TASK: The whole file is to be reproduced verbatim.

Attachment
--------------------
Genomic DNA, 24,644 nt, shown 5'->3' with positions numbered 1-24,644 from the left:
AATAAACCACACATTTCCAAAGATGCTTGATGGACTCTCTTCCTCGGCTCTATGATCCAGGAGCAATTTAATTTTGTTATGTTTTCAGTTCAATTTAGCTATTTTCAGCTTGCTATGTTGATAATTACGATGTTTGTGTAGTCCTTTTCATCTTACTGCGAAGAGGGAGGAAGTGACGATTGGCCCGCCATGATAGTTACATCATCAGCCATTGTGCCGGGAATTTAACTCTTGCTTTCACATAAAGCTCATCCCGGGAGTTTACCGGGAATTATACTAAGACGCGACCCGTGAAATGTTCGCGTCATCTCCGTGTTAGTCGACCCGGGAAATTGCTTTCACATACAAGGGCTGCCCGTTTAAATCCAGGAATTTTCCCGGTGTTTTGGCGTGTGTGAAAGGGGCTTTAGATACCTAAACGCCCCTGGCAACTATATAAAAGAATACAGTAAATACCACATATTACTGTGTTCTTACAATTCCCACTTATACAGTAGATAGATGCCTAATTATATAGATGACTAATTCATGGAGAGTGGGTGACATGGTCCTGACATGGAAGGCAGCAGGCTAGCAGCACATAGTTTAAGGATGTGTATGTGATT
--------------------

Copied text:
Genomic DNA, 24,644 nt, shown 5'->3' with positions numbered 1-24,644 from the left:
AATAAACCACACATTTCCAAAGATGCTTGATGGACTCTCTTCCTCGGCTCTATGATCCAGGAGCAATTTAATTTTGTTATGTTTTCAGTTCAATTTAGCTATTTTCAGCTTGCTATGTTGATAATTACGATGTTTGTGTAGTCCTTTTCATCTTACTGCGAAGAGGGAGGAAGTGACGATTGGCCCGCCATGATAGTTACATCATCAGCCATTGTGCCGGGAATTTAACTCTTGCTTTCACATAAAGCTCATCCCGGGAGTTTACCGGGAATTATACTAAGACGCGACCCGTGAAATGTTCGCGTCATCTCCGTGTTAGTCGACCCGGGAAATTGCTTTCACATACAAGGGCTGCCCGTTTAAATCCAGGAATTTTCCCGGTGTTTTGGCGTGTGTGAAAGGGGCTTTAGATACCTAAACGCCCCTGGCAACTATATAAAAGAATACAGTAAATACCACATATTACTGTGTTCTTACAATTCCCACTTATACAGTAGATAGATGCCTAATTATATAGATGACTAATTCATGGAGAGTGGGTGACATGGTCCTGACATGGAAGGCAGCAGGCTAGCAGCACATAGTTTAAGGATGTGTATGTGATT